Hebrews 11 is often acclaimed to be the Hall of Faith in the Bible, and very rightly so – what else can it be called when it hosts such a staggering list o f faithful characters and credit them for their acts of faith? Yet we’re not going to discuss the Hall of Faith today. Perhaps we will one day look at each of these heroes one by one. But today, we’re looking at what is faith. And Hebrews 11:1 defines faith beautifully for us.
Analysis: being sure in hope
Hope and faith are two of the three greatest values in the Bible (1 Cor 13:13). Without faith we cannot please God (Hebrews 11:6); without hope we will be unable to endure the tribulations of life. In an earlier post I defined hope as a feeling that what is wanted can be had, or that events will turn out for the best. In John Piper’s ‘What is hope’ sermon, he highlights that the most common usage of hope found in the Bible is almost opposite to how the term is usually used today. “Ordinarily, when we express hope, we are expressing uncertainty… biblical hope is a confident expectation and desire for something good in the future. Biblical hope not only desires something good for the future; it expects it to happen. And it not only expects it to happen; it is confident that it will happen. There is a moral certainty that the good we expect and desire will be done.” [I urge you to read this John Piper Sermon on What is Hope, for he says it far better than I do – he is surely far more qualified than I am, in spirituality or in life itself!]
Hope always relate to the future. You don’t hope for something in the past. Nor the present, for by the time you hoped for it, the present is already the past. How can you be confident in the future when you don’t know what is to come? This is where faith comes into the picture. It is by faith that we are assured that the good that we expect will happen. And in our pursuit of hope, we imitate the men of faith (Hebrews 6:12). Faith is being sure in hope, but faith is not just about hope, it is also being certain of what we cannot see.
Analysis: certain of what we cannot see
What is blind faith? 2 Cor 5:7, a famous verse says we live by faith, not by sight. Who (can see but) doesn’t live by depending on sight? I surely do. I don’t want to dive too deeply into 2 Cor 5:7, for we will one day go into that, but when it says we do not live by sight, it refers not to the physical realm but the spiritual realm. We don’t need to see God to believe that He exists. We just need faith to believe that he exists. We don’t need to see God creating the universe to believe that He created the universe. Today science and numbers may tell us different things, and when we look at the statistics and we look at relics, we may not be able to strike a balance between science and the Bible. Yet we live not by sight. I may be going off topic a little, but it is my personal belief that the Bible is not in conflict with Science. The Bible is merely more advanced than Science, that’s all. One day, Science will catch up, and the two will no longer be at conflict. But will that day ever come? Even if it does, surely the end would be near.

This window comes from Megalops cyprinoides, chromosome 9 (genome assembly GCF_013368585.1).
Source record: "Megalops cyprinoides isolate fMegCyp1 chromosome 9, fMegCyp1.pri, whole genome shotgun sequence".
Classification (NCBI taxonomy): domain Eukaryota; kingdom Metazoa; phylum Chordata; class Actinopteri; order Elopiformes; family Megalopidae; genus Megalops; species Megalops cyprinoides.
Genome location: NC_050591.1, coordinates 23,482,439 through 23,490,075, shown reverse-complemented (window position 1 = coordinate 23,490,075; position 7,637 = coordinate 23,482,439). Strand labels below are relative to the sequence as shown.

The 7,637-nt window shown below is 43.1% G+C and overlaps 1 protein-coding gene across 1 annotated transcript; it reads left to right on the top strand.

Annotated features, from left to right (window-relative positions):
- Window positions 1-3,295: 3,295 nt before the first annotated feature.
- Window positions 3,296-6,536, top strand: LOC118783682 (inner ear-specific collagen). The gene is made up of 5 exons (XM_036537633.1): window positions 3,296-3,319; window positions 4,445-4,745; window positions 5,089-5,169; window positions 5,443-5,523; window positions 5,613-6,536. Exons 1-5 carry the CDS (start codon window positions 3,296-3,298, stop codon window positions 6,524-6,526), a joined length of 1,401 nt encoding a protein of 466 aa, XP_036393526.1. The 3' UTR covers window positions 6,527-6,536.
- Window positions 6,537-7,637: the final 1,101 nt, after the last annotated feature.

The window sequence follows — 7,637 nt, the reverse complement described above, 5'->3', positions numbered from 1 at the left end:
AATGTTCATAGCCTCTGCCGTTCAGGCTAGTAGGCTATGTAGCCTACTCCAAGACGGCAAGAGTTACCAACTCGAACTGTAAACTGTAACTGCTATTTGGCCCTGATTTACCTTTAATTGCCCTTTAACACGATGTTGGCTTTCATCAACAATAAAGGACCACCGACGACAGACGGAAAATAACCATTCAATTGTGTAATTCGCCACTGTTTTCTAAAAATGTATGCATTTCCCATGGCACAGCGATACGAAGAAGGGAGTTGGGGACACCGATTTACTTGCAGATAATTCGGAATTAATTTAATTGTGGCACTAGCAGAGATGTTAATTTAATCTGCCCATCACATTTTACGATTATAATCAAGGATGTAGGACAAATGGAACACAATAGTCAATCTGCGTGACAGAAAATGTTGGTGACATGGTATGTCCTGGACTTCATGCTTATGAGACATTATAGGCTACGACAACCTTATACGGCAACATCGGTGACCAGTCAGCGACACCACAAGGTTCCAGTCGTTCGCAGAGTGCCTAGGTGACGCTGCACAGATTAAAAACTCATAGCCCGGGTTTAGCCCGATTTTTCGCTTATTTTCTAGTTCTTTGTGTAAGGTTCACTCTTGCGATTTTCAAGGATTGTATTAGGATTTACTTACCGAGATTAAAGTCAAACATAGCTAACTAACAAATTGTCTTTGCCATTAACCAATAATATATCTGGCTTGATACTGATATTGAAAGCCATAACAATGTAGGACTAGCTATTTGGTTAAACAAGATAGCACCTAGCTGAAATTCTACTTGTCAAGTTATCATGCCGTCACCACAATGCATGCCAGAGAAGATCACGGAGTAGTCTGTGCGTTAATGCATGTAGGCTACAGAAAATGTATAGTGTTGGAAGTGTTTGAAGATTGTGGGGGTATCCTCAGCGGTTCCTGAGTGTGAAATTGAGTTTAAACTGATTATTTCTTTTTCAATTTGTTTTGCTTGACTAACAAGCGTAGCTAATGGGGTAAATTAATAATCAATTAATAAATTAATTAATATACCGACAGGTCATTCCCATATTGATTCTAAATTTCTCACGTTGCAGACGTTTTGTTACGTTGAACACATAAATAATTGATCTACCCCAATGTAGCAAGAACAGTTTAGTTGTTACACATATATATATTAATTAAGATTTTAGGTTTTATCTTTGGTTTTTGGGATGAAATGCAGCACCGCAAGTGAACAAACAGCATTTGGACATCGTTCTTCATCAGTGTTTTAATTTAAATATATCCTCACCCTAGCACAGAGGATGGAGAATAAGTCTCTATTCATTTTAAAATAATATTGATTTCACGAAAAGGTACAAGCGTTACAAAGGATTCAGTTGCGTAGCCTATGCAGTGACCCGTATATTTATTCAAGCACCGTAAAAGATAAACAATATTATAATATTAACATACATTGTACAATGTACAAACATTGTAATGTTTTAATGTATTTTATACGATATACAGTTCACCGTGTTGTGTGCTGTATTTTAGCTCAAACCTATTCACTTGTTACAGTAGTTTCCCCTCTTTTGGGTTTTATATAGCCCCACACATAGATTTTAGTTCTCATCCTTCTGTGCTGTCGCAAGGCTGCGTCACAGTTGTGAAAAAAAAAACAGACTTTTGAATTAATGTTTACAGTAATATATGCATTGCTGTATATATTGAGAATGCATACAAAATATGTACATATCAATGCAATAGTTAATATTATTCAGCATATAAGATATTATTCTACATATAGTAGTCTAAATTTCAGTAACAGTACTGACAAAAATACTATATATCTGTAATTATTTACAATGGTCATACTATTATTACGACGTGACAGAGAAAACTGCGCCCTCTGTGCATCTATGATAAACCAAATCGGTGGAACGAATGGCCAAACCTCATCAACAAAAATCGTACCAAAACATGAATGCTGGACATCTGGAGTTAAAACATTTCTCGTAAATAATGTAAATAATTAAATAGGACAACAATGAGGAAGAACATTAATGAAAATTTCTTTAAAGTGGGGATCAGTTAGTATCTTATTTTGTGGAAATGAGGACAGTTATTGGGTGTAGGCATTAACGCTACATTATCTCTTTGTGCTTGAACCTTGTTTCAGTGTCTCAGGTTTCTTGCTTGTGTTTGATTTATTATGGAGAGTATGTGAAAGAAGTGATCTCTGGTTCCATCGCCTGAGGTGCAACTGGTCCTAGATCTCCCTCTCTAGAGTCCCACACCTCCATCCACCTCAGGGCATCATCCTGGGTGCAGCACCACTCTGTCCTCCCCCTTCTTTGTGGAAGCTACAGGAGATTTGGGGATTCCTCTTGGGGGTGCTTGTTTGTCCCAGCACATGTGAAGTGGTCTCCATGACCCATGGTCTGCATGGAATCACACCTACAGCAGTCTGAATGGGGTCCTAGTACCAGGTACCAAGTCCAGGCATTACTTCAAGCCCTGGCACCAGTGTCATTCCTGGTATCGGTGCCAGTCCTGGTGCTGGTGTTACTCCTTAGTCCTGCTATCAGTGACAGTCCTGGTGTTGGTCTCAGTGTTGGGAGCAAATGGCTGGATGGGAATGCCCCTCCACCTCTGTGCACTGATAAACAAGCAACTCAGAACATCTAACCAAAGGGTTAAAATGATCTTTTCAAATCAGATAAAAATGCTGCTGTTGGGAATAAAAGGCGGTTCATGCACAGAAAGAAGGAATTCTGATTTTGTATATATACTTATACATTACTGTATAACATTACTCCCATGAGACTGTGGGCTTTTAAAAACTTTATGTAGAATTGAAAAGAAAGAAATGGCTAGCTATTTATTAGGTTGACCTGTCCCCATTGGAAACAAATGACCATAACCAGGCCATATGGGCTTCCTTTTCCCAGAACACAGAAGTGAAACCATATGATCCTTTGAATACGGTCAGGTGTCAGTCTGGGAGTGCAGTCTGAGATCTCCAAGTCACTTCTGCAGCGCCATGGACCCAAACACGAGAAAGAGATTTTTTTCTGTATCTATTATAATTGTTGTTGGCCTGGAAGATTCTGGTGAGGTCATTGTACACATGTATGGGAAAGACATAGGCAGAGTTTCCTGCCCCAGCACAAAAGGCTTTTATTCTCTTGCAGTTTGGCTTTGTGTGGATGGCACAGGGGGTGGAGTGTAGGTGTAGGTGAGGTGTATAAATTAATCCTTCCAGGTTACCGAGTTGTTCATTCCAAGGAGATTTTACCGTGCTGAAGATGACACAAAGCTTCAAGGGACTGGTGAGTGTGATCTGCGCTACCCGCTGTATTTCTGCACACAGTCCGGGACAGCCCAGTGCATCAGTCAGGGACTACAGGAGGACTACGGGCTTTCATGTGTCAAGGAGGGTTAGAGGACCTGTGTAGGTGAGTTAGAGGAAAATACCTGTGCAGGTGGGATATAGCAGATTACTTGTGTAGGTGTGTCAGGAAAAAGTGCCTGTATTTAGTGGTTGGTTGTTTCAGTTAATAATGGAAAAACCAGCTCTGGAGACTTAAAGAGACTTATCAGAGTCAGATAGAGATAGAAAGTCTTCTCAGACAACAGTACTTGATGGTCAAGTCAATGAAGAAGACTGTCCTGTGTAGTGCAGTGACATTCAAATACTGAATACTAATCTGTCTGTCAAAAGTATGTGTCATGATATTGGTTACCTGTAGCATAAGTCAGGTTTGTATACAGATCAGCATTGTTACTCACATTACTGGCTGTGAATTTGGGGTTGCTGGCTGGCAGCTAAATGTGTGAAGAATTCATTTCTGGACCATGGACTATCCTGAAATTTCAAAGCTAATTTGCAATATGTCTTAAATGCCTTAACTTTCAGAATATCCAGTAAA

I’m sure we’ll talk about Science at some point. But going back to blind faith, I am reminded about Noah. In Noah’s time he had never seen rain before. There never had been a rainbow. I cannot imagine not having seen rain before – it rains every other day here with our malfunctioning climate. I have never seen hail before, though, since I live in a tropical island, and I remembered the first time I heard about raining ice I thought it was ridiculous. I remembered the first time I saw it on the news, I was horrified beyond measure. Hebrews 11: 6 – By faith Noah, when warned about things not yet seen, in holy fear built an ark to save his family. Noah had always been the epitome of submission to me. But it wasn’t just about submission. It a faithful submission. His faith that God will make good His word led to his submission to God’s will.
Do you have faith? Are you a man of faith? Be careful, even as you attempt to become a man of faith. Do not take haughtiness as confidence in God. Faith, ultimately is rooted deeply in God’s will and promises. It is hard to have faith that it will not rain tomorrow, for the sake of your outdoor event, for example. This is a prayer I often hear in churches. There is no way in the Bible that says God won’t cast rain for your outdoor fellowships. And God is unlikely to tell you personally that it won’t rain tomorrow (gone were the days where God spoke directly to Men, but hey, I’m not preacher, don’t quote me on this). But we can have faith that even if it rains for our event tomorrow, God will have a plan B (b for better) for us.